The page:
Have you ever bribed a police officer before? For some, bribery might seem like a great solution to avoiding those costly fines, but for others bribery has led to great amounts of injustice. A black family in tangier were harassed for years by some racist Moroccans. The Moroccans were part of a gang and had already set fire to one of the African migrants’ rooms. One day, these Moroccans entered their house, armed, and after a scuffle, the family was able to get rid of them, but 2 of them had been stabbed meanwhile. When the victims went to the police station right after the incident had occurred (still bleeding from their wounds) and told the police what happened. The police asked for identity documents before even suggesting to start an investigation. The police kept on prolonging the migrants’ wait at the police station, asking for more and more documents, until one of the migrants’ Moroccan friends came to help. The migrants and their landlord pressed charges, but a day later the police came to them asking that they resolve the matter personally instead of taking it to court. The migrants believe that the police must have been paid off to withhold such a terrible crime (Backhausen, Kamille Boye). Unfortunately cases like this are far too common in Morocco and is a result of people essentially buying the police. Police corruption has become part of the daily lives of Moroccans, and since not much effort has gone into getting rid of it, the lack of justice and safety in Morocco will continue.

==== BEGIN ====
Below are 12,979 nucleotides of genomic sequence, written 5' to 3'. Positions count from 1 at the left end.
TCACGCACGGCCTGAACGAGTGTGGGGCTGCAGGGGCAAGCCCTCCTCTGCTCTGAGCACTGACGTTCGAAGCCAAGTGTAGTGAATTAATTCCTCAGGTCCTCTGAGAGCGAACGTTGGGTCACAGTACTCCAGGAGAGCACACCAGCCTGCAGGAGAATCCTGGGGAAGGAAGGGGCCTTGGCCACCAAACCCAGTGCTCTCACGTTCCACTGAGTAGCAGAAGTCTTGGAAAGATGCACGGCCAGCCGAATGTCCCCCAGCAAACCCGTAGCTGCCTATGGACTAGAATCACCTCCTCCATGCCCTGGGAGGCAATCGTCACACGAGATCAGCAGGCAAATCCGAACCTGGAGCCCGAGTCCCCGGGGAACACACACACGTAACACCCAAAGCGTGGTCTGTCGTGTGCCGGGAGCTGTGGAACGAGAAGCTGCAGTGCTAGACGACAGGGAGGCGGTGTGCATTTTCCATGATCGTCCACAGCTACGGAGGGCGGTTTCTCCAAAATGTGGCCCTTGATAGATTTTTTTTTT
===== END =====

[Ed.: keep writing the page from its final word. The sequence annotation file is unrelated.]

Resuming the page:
Moroccans have accepted police corruption, and it is now a part of their daily lives. After taking a survey in my class (24 students, 9th grade) about police corruption, 79% of them have already bribed an officer (whether them or their parents), and 71% were going to start or continue bribing officers (Youssef, Adam). Corruption is so common among Moroccans that if you ever attempted to bribe one of the officers, they would most probably accept it. A couple participants to my survey have claimed to have bribed a police officer by only offering yoghurt (Youssef Adam). The participants believed that bribery made their lives easier since they could avoid hefty fines or potentially losing their drivers license. On the other hand, they believed that bribery made life in Morocco a lot more dangerous. If they can make enough money, the policemen can let by even the worst of crimes, meaning they are basically letting criminals and felons run loose.
Some drivers that must go to the port or market must give in to police corruption and give the bribes since the officers might keep them there for hours and might make them be late. An official had surprisingly become the mayor of a city without having won the majority’s vote. He then got to sentenced 17 years.
An even greater cause for police corruption is their greed (and for some it might be their need) for more money. Officers’ wages vary from 4,500 to over 60,000 DH depending on the rank. A drug dealer was caught...